Labels We Love – A&M

Sergio Mendes & Brasil ’66 – Bruce Botnick and The Big Bottom End

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What separates Sergio from practically all of his ’60s contemporaries is the AMAZING SOUND of his recordings. The first album was recorded by the legendary BRUCE BOTNICK, the man behind the superb recordings of The Doors, Love and others too numerous to mention. This, in my opinion, is his Masterpiece. The Doors albums Bruce recorded represent some of his best work, but what Doors album sounds as good as Sergio’s debut? I can’t name one. [Actually I can: the first album, when you get the right pressing. It’s out of this world.] 

Only the best copies are sufficiently transparent to grant the listener the privilege of hearing all the elements laid out clearly, each occupying a real three-dimensional space within the soundfield. When you hear one of those copies, you have to give Botnick his due. The man knew what he was doing. (Larry Levine, who recorded the subsequent albums, was no slouch either. Stillness is one of the ten best sounding records I have ever played, and that’s no exaggeration.)

Funky Brazilian Music For Audiophiles

This is one of my favorite albums, one which certainly belongs in any Audiophile’s collection. Better sound is hard to find — when you have the right pressing. Unfortunately those are pretty hard to come by. Most LPs are grainy, shrill, thin, veiled and full of compressor distortion in the louder parts: this is not a recipe for audiophile listening pleasure.

But we LOVE this album here at Better Records, and have since Day One. One of the first records I ever played for my good audio buddy Robert Pincus (Cisco Records) to demonstrate the sound of my system was Sergio’s syncopated version of Day Tripper off this album. That was close to twenty years ago, and I can honestly say I have never tired of this music in the intervening decades.

Peter Frampton – Frampton Comes Alive

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  • All four sides of this double album earned Shootout Winning Triple Plus (A+++) grades or close to it for their Big, Bold Live Rock sound – exceptionally quiet vinyl too
  • Mixed and mastered so that the guitar solos soar the way they do in live music — what a thrill it is to hear them finally sounding the way they should
  • A killer copy like this one is a potent reminder of why we all went so crazy for this album back in the ’70s – I did anyway
  • Allmusic agrees with us that many tracks here are “much more inspired, confident, and hard-hitting than the studio versions.”

On the better copies, the guitar solos are the loudest parts of some of the songs, which, as everyone who’s ever been to a rock concert knows, is exactly what happens in live rock music. Fancy that!

Not many live albums are mixed to allow the guitar solos to rock the way these do. Since Frampton is one of my favorite players, hearing his work get loud on this album is nothing less than a thrill. It’s hard to turn up the volume on most copies — they tend to get aggressive in a hurry — but that simply doesn’t happen on our hottest Hot Stampers. They sound right when they’re loud. (more…)

George Benson – Tell It Like It Is – A&M Half-Speed Debunked

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Sonic Grade: F

Hall of Shame pressing and another Half-Speed Mastered Audiophile Pressing Debunked.

The Half-Speed is pretty — pretty lifeless if you ask me, in the way that so many Half-Speed mastered records are. It’s cut very clean, but until you play a good A&M pressing, you don’t know how much meat has been stripped from the bones. The best A&M pressings sound like a Rudy Van Gelder recording, which, of course, they are.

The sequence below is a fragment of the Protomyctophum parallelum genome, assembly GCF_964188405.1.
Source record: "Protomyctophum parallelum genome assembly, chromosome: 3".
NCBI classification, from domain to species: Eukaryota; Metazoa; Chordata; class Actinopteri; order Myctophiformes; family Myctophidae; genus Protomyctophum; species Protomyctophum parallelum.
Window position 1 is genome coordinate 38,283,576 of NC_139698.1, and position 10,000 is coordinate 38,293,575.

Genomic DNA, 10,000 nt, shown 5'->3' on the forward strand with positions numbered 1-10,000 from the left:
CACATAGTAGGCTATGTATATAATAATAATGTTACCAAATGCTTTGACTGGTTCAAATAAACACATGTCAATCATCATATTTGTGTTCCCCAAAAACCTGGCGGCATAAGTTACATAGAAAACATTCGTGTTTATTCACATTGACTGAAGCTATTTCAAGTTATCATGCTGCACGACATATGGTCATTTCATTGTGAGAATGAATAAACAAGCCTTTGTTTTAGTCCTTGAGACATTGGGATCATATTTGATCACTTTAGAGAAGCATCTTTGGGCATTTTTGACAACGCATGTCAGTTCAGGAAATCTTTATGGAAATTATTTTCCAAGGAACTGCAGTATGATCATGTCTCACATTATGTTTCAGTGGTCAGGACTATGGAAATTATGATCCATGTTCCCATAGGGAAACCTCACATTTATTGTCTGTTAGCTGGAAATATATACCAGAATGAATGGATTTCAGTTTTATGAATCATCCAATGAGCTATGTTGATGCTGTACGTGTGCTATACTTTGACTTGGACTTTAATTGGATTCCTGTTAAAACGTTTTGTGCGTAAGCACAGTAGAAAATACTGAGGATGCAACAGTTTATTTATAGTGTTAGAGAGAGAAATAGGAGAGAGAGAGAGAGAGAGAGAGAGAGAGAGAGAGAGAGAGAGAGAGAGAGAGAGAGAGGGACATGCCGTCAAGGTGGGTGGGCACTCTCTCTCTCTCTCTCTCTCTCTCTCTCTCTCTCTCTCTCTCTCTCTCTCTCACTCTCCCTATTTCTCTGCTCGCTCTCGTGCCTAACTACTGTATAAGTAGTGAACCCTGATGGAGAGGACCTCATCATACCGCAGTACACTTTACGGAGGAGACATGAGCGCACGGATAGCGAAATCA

Joan Armatrading – Joan Armatrading – Our Shootout Winner from 2008

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A distinguished member of the Better Records Rock and Pop Hall of Fame

TWO AMAZING SIDES! We’ve known for quite some time that this can be an amazing sounding record, but until this week we didn’t realize just how stunning the best copies can be! This one’s an absolute knockout — side one earned the high grade of A++ while side two is As Good As It Gets!

The average copy of this album has a tendency to sound a bit too hi-fi for our tastes. Most audiophiles love that kind of sound, but us analog freaks prefer richness and warmth over hyper-detailed, unnatural sound. That’s why most of the heavy vinyl stuff we play around here gets the hook after just moments. We just aren’t interested in records that sound like CDs.

Side one is incredibly airy, open, and transparent. Turn down the lights, drop the needle, and your speakers will practially disapper! The soundfield is spacious and three-dimensional. The top end is silky sweet, the bottom is rich and solid, and the acoustic guitar sounds JUST RIGHT. Listen to how full-bodied and present the vocals sound on Down To Zero — lovely!

Side two has AMAZING MASTER TAPE SOUND! It’s big and lively with unbelievable immediacy to the vocals. The acoustic guitar has just the right amount of pluck and twang. Most copies don’t have this degree of clarity and transparency. There’s lots of ambience and room around the drums that weren’t nearly as clear on other pressings. We gave this side our top grade of A+++.

Our Man Glyn Johns At The Helm

This album was produced and engineered by Glyn Johns and recorded at Olympic Studios in London. Glyn, of course, is one of our all-time favorite engineers. If you like the sound of Who’s Next, Let It Bleed, On The Border (my personal favorite Eagles album), Led Zeppelin’s debut, and Sticky Fingers, you have Glyn Johns to thank for that.

 

Sergio Mendes – Look Around – Our Shootout Winner from 2011

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Finally, Hot Stampers are here for this notoriously difficult to reproduce recording. This side one was KILLER, earning a grade of A++ to A+++! It’s big and bold, with dramatically less grit and grain than the average copy. The sound is punchy and lively with wonderful transparency. You can really hear the sound of the room around the musicians with this one. Some of the tracks on this side one are DEMO DISC quality.  

Side One

Side one has virtually no strain, EXTENDED highs, and is overall so clear and open that you will have a hard time believing that it’s the same recording as whatever copies you may have heard in the past. It KILLED most of the copies we played against it.